Alberta Workplace safety laws need boost, AFL warns: Economic boom could see more injuries and deaths

EDMONTON - Economic recovery will bring an increase in workplace injuries and fatalities unless the province improves workplace safety law, the Alberta Federation of Labour said Friday.

On the same day, Employment Minister Thomas Lukaszuk announced four new workplace safety initiatives, including the hiring of eight new Occupational Health and Safety officers.

"The good news is that the Alberta economy is returning to health," Alberta Federation of Labour president Gil McGowan said. "The bad news is that unless more aggressive action is taken, we're afraid that we're also going to return to boom-style levels of injuries and fatalities in this province."

McGowan noted that last month there were three work-related deaths on three separate work sites on three consecutive days. "We think that should be a red flag," he said.

The federation on Friday handed Lukaszuk a 10-point plan for safe workplaces in Alberta, which calls on government to hire more inspectors, give them power to levy fines, put more money toward prosecutions and protect workers who blow the whistle on unsafe workplaces.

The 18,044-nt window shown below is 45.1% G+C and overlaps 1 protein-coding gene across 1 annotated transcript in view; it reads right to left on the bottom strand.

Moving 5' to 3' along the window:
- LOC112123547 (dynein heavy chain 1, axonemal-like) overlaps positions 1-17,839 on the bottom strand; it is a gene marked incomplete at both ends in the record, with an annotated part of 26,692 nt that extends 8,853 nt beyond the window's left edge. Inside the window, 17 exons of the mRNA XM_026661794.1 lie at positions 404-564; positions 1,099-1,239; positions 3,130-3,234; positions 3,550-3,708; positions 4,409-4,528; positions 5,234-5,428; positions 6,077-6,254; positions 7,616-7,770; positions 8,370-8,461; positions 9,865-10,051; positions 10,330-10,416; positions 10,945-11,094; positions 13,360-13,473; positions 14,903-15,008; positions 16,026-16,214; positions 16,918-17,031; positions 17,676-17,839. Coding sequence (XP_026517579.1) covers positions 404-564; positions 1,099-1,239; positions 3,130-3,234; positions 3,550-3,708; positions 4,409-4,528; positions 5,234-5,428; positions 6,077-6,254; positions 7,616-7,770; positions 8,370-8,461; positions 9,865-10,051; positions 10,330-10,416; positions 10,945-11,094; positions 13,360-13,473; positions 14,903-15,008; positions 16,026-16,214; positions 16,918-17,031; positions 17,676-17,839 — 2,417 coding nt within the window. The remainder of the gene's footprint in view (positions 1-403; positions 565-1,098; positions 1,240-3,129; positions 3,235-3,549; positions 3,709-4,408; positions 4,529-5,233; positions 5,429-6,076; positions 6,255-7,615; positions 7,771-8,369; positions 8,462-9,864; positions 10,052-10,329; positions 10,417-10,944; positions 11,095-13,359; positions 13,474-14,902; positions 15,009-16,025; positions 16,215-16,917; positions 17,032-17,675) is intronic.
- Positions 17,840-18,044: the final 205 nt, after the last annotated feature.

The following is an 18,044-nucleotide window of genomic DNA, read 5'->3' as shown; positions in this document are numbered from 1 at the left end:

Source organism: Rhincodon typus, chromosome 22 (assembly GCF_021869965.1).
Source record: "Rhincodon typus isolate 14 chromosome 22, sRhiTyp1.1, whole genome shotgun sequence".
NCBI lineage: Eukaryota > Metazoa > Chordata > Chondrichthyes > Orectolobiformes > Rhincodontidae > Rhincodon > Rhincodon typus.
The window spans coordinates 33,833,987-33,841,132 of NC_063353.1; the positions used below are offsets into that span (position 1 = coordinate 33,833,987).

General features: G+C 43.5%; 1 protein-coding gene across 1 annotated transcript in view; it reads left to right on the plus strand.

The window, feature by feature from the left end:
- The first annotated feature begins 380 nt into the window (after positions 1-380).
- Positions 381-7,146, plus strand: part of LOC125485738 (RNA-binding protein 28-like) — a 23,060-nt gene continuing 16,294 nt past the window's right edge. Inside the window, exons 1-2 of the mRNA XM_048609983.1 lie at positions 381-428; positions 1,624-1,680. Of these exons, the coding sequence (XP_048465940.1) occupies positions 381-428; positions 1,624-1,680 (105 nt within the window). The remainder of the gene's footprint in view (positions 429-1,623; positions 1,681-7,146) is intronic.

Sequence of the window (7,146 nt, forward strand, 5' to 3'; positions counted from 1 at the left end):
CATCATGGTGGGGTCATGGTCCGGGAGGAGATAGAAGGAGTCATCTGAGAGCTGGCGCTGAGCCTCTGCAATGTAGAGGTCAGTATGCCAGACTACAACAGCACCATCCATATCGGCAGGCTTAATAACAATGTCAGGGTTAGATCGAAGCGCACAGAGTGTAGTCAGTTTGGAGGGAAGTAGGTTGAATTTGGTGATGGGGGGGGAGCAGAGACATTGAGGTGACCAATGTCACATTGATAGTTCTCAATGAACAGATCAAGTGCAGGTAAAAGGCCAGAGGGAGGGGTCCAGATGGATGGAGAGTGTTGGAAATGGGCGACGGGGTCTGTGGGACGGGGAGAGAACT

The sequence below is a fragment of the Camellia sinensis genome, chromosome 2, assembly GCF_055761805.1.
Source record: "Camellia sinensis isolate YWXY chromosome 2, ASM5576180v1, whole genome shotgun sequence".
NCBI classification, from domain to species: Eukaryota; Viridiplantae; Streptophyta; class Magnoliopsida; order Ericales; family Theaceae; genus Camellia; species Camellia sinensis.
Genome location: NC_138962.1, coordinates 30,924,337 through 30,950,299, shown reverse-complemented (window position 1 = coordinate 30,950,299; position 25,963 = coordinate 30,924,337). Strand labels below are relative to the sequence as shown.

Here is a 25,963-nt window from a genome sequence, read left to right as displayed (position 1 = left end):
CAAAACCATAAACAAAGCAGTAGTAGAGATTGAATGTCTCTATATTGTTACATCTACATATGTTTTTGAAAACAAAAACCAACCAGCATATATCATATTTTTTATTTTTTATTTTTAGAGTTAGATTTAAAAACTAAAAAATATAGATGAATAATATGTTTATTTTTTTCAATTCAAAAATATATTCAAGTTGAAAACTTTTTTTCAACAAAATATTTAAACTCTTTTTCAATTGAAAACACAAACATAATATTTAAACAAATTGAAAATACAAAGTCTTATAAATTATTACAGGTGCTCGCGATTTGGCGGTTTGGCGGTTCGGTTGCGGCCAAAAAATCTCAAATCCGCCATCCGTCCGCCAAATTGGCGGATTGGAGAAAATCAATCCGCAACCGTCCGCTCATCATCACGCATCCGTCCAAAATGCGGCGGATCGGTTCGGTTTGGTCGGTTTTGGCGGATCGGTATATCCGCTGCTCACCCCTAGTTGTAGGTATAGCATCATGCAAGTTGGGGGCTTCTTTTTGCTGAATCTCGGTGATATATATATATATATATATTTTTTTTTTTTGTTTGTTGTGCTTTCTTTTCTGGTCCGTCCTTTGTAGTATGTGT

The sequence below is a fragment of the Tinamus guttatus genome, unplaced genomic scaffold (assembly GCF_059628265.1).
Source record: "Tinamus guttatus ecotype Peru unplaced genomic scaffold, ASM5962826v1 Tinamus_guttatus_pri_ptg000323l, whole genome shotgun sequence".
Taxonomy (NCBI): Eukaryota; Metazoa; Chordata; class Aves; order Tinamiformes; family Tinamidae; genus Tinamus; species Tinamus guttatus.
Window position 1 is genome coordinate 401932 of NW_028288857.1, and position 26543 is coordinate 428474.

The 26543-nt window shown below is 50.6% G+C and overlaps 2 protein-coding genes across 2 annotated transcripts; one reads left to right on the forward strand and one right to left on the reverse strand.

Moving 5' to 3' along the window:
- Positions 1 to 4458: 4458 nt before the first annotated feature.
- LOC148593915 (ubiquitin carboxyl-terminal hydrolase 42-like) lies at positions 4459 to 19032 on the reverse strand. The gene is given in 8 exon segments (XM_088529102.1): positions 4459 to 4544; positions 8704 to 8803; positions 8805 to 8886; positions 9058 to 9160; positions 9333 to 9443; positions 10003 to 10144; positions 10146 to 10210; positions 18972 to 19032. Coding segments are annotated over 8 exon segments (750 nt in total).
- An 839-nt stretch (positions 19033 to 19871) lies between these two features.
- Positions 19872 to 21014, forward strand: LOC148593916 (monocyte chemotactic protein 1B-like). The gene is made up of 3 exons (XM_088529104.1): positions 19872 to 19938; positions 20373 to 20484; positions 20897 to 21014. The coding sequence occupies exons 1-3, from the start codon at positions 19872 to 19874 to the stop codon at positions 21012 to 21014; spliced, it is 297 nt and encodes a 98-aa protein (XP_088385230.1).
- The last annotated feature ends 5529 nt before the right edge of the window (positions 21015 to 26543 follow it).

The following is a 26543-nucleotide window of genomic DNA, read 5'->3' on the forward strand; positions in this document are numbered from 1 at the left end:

The federation also wants the province to introduce new laws that make joint worker-employer safety committees mandatory on all work sites. Alberta is the only province that does not have a law of this kind, McGowan said.

Employment Minister Thomas Lukaszuk on Friday announced the province will hire more inspectors and will take steps to improve driver safety and disease prevention on Alberta work sites.

"Work-related diseases and vehicle incidents are killing more workers than injuries are," Lukaszuk said in a news release. "It is time we took steps to reduce these work-related fatalities."

The province has released a new best-practices driving guide for workers, and Lukaszuk has asked Employment and Immigration staff to establish an occupational disease prevention program.

The government has also started formalizing the process that ensures family of workers who die on the job have input whenever creative sentences are considered by the courts.

The province's own 10-point plan for Occupational Health and Safety was launched in July after the Calgary Herald published an investigative series that showed Alberta is least likely to penalize safety offenders, even though workers here are more likely to die for their paycheques then almost anywhere else in the country.

Since launching the plan, the province has introduced a stronger compliance system, created a template for employer records, launched a website with records of companies and reviewed the Work Safe Alberta initiative.

The remaining six items are still underway.

Edmonton Journal, Fri Nov 5 2010
Byline: Karen Kleiss

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